A Haunted Death, by Susan Dorsey

A Haunted DeathA Haunted Death is a book I know I want to read. You know that feeling when the characters of one book get under your skin and then a new one comes out? It makes my skin prickle.

In case you’re wondering, A Discriminating Death was the one that hooked me and my skin.

Lots of twists and twirls in the story; great characterisation and people observation; witty dialogue, and a decent ending.

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The Bad Cook eBook by Esther Walker

Honestly, I haven’t bought it – I’m miffed it’s an eBook because who needs a cookery book on a computer? But I gotta tell you, Esther’s blog Recipe Rifle is hilarious and slightly bitter, her recipes are organic (in nature, not necessarily ingredients) and I’m certain The Bad Cook BookBad cook will be great to read as well as cook to.

Cooking on Books

The Flavour Thesaurus by Nikki Segnit is mouthfeel of the moment. It is the taste and texture that comes when you are forced to imagine the food, rather than seeing it in a 2D colour picture.

Its 16 sections each describe a category of flavour; Earthy, Roasted, Mustardy, Suphurous and Brine & Salt to name a few, within which are contained pairs of basic flavours. When you start to read, just dipping in, you think you are reading a clearly structured book, but the careful order fools you. You find yourself embroiled in a pattern of flavour pairs which then catapults you to another section of the book. For example:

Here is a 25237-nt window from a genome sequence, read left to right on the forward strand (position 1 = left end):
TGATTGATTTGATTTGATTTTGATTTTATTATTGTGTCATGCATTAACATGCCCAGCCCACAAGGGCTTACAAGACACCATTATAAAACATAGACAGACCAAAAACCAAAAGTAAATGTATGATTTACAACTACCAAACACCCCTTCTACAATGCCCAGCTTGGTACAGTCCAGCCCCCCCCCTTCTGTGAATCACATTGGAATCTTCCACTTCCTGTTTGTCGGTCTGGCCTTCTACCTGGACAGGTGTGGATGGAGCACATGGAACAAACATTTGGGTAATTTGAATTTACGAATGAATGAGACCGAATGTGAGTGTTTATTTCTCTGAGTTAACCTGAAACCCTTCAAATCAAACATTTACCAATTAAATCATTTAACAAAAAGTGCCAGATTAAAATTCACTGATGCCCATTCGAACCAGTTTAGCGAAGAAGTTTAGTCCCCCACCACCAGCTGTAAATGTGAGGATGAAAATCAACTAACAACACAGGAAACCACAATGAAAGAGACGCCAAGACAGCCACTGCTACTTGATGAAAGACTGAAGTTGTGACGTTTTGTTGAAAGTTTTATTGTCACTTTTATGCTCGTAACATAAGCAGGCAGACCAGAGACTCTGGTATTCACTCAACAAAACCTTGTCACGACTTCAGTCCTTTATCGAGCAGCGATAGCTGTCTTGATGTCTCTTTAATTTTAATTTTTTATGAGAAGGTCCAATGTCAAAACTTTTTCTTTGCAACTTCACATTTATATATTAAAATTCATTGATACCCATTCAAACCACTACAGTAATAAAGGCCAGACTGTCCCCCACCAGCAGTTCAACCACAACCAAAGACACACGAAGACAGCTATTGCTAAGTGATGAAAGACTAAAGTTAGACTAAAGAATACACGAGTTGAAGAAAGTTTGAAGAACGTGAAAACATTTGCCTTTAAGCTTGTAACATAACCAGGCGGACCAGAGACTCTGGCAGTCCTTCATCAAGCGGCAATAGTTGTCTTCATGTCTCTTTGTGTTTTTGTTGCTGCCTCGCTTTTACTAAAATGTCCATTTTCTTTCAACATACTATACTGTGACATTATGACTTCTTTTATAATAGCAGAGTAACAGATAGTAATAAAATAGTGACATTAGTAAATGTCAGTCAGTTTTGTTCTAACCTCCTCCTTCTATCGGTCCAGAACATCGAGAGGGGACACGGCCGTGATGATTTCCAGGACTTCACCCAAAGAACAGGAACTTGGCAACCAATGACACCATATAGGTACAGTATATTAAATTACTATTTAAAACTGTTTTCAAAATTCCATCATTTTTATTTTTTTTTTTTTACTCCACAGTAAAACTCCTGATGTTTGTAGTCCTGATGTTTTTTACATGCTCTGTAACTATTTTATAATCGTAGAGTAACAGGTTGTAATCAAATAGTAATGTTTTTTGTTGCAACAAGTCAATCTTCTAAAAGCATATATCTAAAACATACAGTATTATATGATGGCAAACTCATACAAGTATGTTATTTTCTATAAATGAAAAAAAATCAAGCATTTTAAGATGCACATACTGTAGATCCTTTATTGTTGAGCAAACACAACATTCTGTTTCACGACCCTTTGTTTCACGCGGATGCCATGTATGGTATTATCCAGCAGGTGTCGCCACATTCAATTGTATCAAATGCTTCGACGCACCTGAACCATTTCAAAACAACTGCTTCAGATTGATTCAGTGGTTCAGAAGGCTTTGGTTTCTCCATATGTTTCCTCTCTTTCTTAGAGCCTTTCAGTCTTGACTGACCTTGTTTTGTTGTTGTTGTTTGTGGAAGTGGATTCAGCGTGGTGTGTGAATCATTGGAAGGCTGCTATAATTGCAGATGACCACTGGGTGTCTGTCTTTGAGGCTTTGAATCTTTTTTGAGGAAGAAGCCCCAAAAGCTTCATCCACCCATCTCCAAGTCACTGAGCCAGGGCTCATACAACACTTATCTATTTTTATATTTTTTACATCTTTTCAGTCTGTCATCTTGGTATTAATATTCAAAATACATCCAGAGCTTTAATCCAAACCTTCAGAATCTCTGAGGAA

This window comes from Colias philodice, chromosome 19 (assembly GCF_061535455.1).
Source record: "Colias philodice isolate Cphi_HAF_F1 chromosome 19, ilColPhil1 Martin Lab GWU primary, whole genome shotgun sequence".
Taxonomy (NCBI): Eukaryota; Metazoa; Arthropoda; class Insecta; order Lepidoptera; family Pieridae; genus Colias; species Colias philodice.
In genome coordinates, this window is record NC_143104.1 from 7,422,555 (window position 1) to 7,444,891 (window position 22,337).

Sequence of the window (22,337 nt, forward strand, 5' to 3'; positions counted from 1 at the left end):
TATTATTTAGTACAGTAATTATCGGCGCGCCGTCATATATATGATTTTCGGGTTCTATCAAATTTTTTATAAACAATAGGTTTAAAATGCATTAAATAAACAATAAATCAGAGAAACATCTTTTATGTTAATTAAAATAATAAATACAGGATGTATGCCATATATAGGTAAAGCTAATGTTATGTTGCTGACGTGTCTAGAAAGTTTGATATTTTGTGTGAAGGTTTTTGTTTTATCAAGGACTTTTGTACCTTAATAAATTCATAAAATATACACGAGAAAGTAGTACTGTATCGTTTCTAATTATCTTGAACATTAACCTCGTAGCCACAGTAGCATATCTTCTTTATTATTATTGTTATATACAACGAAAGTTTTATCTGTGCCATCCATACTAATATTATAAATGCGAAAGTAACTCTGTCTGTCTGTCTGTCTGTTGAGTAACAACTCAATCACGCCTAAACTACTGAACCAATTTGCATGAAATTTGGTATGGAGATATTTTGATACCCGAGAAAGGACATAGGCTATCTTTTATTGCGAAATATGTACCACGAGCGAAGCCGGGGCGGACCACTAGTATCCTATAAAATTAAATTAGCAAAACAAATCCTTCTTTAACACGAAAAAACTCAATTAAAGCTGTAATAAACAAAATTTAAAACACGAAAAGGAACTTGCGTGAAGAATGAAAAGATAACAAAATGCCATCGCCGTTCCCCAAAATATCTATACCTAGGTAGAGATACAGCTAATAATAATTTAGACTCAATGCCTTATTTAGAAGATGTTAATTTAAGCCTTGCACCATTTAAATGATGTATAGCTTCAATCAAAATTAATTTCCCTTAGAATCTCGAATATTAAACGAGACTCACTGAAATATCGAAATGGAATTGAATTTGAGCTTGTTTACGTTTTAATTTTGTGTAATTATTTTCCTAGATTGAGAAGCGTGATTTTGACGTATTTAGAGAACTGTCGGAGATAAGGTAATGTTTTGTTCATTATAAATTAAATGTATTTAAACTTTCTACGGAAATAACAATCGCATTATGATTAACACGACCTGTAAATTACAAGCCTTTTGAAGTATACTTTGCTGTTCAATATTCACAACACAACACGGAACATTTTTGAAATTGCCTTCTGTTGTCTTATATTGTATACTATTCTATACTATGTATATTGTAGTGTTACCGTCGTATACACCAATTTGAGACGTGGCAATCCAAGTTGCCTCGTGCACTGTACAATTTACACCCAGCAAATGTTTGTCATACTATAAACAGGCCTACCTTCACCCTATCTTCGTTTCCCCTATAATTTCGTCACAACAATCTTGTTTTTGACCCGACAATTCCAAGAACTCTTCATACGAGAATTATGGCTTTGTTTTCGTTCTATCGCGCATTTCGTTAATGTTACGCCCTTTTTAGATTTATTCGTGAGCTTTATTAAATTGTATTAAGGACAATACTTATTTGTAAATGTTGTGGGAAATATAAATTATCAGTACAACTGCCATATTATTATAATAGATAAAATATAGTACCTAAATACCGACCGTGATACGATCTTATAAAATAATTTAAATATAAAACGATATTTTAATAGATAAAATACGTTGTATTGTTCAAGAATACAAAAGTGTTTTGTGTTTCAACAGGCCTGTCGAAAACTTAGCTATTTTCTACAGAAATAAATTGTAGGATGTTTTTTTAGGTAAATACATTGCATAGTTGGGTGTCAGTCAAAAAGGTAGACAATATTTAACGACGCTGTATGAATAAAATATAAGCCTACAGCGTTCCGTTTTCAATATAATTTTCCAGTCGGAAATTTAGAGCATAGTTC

Cinnamon & Chocolate…
Cinnamon & Clove…
Cinnamon & Coconut: See Coconut & Cinnamon, page 287

Coconut & Cinnamon…
Coconut & Coriander Leaf: See Coriander Leaf & Coconut, page 194

Coriander Leaf & Cumin…
Coriander Leaf & Garlic…
Coriander Leaf & Goats Cheese: See Goats Cheese & Coriander, page 56.

This loses the reader in a pleasurably warm sea of flavour defintions across sections, tossed from Spicy to Creamy Fruity to Green & Grassy or any other groupings.

The explanations of the flavour pairs are presented as anecdotes, recipes, cultural background and quotes and tales from older times. The author’s presence comes across knowledgably but with a chatty tone and a decent sense of humour which saves her from sounding like a teacher and is more reminiscent of your favourite college lecturer.

The book gives its reader the tools to leave recipes behind and work more easily with intuition. By understanding what combinations work, we can be released from the hells that are star anise flavoured cornish pasty pastry and bananas and beef stew.

Image courtesy of The Flavour Thesaurus